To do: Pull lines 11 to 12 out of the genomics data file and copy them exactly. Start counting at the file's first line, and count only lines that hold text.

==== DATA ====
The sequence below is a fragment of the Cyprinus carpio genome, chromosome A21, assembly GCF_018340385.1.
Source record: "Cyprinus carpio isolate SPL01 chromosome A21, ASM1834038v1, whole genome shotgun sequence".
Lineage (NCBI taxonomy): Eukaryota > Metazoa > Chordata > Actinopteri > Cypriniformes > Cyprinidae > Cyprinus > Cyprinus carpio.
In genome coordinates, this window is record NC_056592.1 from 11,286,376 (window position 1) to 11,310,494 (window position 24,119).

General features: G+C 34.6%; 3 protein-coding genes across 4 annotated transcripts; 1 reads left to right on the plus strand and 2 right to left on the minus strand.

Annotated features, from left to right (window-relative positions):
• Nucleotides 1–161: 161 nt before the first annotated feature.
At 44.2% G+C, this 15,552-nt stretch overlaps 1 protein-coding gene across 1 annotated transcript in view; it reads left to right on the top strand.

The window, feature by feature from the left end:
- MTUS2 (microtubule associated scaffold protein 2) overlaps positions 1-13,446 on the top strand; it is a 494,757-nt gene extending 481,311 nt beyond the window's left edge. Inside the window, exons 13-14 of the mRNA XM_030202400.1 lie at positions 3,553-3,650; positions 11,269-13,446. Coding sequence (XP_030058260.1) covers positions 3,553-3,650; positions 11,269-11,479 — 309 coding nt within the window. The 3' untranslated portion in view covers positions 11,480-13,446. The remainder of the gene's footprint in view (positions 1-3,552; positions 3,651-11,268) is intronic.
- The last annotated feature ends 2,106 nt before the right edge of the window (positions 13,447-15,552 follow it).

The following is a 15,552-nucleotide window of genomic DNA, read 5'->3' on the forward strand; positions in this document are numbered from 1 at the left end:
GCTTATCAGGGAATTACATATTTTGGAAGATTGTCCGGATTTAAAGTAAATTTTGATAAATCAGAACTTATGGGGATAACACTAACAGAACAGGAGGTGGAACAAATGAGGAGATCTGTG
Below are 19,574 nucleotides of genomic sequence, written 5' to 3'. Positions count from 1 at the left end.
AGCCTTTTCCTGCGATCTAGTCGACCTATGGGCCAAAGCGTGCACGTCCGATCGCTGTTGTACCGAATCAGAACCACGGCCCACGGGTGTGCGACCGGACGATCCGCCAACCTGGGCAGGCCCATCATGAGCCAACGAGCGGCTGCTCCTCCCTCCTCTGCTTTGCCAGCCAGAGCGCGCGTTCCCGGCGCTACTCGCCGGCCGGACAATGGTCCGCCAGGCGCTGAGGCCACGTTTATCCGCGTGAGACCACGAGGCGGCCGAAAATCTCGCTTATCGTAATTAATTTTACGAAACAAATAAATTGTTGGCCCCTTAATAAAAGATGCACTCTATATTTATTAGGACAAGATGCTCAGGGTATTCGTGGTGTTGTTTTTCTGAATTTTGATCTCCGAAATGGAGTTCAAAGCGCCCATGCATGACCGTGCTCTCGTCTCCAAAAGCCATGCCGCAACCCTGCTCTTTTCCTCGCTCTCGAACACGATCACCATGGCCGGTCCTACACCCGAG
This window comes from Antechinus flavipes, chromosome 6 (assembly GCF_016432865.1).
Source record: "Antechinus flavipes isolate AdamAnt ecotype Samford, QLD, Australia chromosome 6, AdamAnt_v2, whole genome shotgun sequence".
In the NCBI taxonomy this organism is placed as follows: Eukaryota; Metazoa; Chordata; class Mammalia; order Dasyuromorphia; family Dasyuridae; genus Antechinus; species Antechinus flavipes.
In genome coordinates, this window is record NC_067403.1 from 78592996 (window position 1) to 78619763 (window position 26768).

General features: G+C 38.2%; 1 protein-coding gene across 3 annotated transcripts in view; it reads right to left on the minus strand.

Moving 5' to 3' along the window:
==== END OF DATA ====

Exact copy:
- The last annotated feature ends 2,106 nt before the right edge of the window (positions 13,447-15,552 follow it).

The following is a 15,552-nucleotide window of genomic DNA, read 5'->3' on the forward strand; positions in this document are numbered from 1 at the left end: